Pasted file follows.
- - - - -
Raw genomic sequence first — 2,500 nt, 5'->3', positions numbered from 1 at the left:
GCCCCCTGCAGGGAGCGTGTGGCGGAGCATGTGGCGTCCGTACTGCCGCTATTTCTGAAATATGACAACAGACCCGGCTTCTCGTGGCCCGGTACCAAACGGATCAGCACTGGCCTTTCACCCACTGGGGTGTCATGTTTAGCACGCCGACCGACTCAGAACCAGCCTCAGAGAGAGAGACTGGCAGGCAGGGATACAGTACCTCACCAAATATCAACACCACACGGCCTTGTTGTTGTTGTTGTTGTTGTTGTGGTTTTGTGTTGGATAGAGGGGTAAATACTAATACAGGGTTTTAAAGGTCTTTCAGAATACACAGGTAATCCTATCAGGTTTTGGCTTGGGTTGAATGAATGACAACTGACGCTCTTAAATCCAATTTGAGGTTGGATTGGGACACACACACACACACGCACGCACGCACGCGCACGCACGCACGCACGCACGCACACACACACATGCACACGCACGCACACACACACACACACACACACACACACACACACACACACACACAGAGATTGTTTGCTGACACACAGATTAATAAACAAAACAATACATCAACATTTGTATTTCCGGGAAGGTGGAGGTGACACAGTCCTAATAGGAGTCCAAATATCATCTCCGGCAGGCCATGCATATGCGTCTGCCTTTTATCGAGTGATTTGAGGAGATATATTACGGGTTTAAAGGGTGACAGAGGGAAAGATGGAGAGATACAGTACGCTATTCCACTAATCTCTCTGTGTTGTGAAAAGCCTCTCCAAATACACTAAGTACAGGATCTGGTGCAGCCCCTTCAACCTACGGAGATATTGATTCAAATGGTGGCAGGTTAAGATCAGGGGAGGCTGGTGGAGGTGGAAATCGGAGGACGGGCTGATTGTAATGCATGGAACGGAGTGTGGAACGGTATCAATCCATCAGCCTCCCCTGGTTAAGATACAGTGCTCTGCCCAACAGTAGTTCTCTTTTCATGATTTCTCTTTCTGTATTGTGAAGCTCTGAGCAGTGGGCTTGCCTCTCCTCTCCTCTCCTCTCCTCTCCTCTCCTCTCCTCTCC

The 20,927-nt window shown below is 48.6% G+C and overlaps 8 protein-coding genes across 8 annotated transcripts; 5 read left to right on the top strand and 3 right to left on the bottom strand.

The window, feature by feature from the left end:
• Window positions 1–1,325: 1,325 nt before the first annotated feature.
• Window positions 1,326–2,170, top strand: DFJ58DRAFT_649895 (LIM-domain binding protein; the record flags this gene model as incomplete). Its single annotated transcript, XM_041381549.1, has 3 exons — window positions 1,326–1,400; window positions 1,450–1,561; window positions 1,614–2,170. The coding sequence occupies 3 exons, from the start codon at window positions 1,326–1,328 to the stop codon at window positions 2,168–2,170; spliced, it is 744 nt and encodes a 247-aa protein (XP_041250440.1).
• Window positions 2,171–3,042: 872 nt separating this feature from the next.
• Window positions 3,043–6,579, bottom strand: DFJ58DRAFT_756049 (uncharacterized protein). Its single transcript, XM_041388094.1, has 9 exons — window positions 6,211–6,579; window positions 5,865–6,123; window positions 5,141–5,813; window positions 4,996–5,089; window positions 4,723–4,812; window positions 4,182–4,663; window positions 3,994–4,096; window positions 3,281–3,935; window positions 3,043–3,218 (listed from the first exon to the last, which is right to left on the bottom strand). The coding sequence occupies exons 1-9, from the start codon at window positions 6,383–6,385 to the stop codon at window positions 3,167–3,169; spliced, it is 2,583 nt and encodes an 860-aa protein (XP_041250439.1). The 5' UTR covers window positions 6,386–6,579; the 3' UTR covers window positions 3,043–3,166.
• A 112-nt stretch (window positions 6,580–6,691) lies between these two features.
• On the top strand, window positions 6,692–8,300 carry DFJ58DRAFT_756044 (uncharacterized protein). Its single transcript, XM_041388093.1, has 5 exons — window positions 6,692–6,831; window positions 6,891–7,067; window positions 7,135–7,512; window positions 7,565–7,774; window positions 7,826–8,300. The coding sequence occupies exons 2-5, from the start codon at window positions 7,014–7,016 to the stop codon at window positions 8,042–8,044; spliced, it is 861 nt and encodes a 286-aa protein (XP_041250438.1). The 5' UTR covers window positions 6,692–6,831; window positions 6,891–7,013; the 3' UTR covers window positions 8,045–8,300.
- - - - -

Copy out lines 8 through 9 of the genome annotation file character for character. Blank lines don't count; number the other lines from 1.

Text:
• Window positions 3,043–6,579, bottom strand: DFJ58DRAFT_756049 (uncharacterized protein). Its single transcript, XM_041388094.1, has 9 exons — window positions 6,211–6,579; window positions 5,865–6,123; window positions 5,141–5,813; window positions 4,996–5,089; window positions 4,723–4,812; window positions 4,182–4,663; window positions 3,994–4,096; window positions 3,281–3,935; window positions 3,043–3,218 (listed from the first exon to the last, which is right to left on the bottom strand). The coding sequence occupies exons 1-9, from the start codon at window positions 6,383–6,385 to the stop codon at window positions 3,167–3,169; spliced, it is 2,583 nt and encodes an 860-aa protein (XP_041250439.1). The 5' UTR covers window positions 6,386–6,579; the 3' UTR covers window positions 3,043–3,166.
• A 112-nt stretch (window positions 6,580–6,691) lies between these two features.